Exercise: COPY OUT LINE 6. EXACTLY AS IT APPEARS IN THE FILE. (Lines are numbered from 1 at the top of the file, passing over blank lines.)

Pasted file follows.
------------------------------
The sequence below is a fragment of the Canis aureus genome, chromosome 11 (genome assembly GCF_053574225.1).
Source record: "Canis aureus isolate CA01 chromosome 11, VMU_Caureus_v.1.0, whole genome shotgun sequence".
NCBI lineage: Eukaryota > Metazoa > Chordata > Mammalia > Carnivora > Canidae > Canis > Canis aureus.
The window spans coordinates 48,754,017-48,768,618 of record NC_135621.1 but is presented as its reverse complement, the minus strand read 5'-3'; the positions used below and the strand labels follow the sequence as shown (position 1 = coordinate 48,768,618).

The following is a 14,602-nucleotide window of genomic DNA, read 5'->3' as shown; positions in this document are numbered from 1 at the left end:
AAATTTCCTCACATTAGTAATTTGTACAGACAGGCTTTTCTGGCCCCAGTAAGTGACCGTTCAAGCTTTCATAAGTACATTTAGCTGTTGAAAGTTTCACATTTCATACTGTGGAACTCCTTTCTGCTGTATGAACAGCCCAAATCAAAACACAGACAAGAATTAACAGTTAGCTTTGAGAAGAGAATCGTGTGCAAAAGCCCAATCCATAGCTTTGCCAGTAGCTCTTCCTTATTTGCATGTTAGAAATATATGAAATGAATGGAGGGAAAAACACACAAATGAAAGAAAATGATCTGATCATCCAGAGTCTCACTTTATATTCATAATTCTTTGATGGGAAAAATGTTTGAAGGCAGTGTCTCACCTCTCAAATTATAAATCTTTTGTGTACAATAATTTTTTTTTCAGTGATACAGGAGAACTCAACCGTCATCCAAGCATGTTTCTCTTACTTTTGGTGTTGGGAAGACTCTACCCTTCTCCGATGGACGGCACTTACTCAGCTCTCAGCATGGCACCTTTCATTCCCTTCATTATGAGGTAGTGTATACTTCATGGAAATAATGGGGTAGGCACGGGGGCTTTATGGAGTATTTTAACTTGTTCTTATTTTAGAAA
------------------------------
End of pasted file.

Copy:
AAATTTCCTCACATTAGTAATTTGTACAGACAGGCTTTTCTGGCCCCAGTAAGTGACCGTTCAAGCTTTCATAAGTACATTTAGCTGTTGAAAGTTTCACATTTCATACTGTGGAACTCCTTTCTGCTGTATGAACAGCCCAAATCAAAACACAGACAAGAATTAACAGTTAGCTTTGAGAAGAGAATCGTGTGCAAAAGCCCAATCCATAGCTTTGCCAGTAGCTCTTCCTTATTTGCATGTTAGAAATATATGAAATGAATGGAGGGAAAAACACACAAATGAAAGAAAATGATCTGATCATCCAGAGTCTCACTTTATATTCATAATTCTTTGATGGGAAAAATGTTTGAAGGCAGTGTCTCACCTCTCAAATTATAAATCTTTTGTGTACAATAATTTTTTTTTCAGTGATACAGGAGAACTCAACCGTCATCCAAGCATGTTTCTCTTACTTTTGGTGTTGGGAAGACTCTACCCTTCTCCGATGGACGGCACTTACTCAGCTCTCAGCATGGCACCTTTCATTCCCTTCATTATGAGGTAGTGTATACTTCATGGAAATAATGGGGTAGGCACGGGGGCTTTATGGAGTATTTTAACTTGTTCTTATTTTAGAAA